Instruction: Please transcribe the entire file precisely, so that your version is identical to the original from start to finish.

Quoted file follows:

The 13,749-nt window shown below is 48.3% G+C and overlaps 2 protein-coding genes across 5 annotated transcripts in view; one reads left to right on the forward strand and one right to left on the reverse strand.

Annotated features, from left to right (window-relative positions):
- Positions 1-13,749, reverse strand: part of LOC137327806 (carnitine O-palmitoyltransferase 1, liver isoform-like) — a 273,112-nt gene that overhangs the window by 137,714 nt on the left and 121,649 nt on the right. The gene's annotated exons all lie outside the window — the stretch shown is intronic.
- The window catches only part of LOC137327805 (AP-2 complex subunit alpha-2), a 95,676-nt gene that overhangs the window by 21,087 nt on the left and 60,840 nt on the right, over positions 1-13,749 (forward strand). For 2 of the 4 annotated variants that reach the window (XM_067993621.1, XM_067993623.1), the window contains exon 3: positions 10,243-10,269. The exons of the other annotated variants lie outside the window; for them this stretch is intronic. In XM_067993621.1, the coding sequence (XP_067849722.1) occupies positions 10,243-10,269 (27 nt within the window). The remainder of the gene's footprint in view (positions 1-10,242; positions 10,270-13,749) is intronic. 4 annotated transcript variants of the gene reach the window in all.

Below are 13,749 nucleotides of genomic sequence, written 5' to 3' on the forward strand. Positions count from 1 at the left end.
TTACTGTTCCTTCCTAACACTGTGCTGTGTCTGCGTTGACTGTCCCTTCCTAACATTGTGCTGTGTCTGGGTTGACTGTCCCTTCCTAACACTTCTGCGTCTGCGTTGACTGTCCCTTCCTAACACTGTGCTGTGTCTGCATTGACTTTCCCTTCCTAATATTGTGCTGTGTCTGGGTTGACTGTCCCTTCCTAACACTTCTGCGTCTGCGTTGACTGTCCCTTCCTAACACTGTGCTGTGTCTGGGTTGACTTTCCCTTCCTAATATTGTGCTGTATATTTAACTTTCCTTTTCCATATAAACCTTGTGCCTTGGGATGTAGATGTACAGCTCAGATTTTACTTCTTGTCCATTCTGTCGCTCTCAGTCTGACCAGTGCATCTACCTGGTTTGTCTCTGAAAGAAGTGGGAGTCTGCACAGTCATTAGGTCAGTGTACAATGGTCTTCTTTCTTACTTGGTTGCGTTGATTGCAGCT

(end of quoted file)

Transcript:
The 13,749-nt window shown below is 48.3% G+C and overlaps 2 protein-coding genes across 5 annotated transcripts in view; one reads left to right on the forward strand and one right to left on the reverse strand.

Annotated features, from left to right (window-relative positions):
- Positions 1-13,749, reverse strand: part of LOC137327806 (carnitine O-palmitoyltransferase 1, liver isoform-like) — a 273,112-nt gene that overhangs the window by 137,714 nt on the left and 121,649 nt on the right. The gene's annotated exons all lie outside the window — the stretch shown is intronic.
- The window catches only part of LOC137327805 (AP-2 complex subunit alpha-2), a 95,676-nt gene that overhangs the window by 21,087 nt on the left and 60,840 nt on the right, over positions 1-13,749 (forward strand). For 2 of the 4 annotated variants that reach the window (XM_067993621.1, XM_067993623.1), the window contains exon 3: positions 10,243-10,269. The exons of the other annotated variants lie outside the window; for them this stretch is intronic. In XM_067993621.1, the coding sequence (XP_067849722.1) occupies positions 10,243-10,269 (27 nt within the window). The remainder of the gene's footprint in view (positions 1-10,242; positions 10,270-13,749) is intronic. 4 annotated transcript variants of the gene reach the window in all.

Below are 13,749 nucleotides of genomic sequence, written 5' to 3' on the forward strand. Positions count from 1 at the left end.
TTACTGTTCCTTCCTAACACTGTGCTGTGTCTGCGTTGACTGTCCCTTCCTAACATTGTGCTGTGTCTGGGTTGACTGTCCCTTCCTAACACTTCTGCGTCTGCGTTGACTGTCCCTTCCTAACACTGTGCTGTGTCTGCATTGACTTTCCCTTCCTAATATTGTGCTGTGTCTGGGTTGACTGTCCCTTCCTAACACTTCTGCGTCTGCGTTGACTGTCCCTTCCTAACACTGTGCTGTGTCTGGGTTGACTTTCCCTTCCTAATATTGTGCTGTATATTTAACTTTCCTTTTCCATATAAACCTTGTGCCTTGGGATGTAGATGTACAGCTCAGATTTTACTTCTTGTCCATTCTGTCGCTCTCAGTCTGACCAGTGCATCTACCTGGTTTGTCTCTGAAAGAAGTGGGAGTCTGCACAGTCATTAGGTCAGTGTACAATGGTCTTCTTTCTTACTTGGTTGCGTTGATTGCAGCT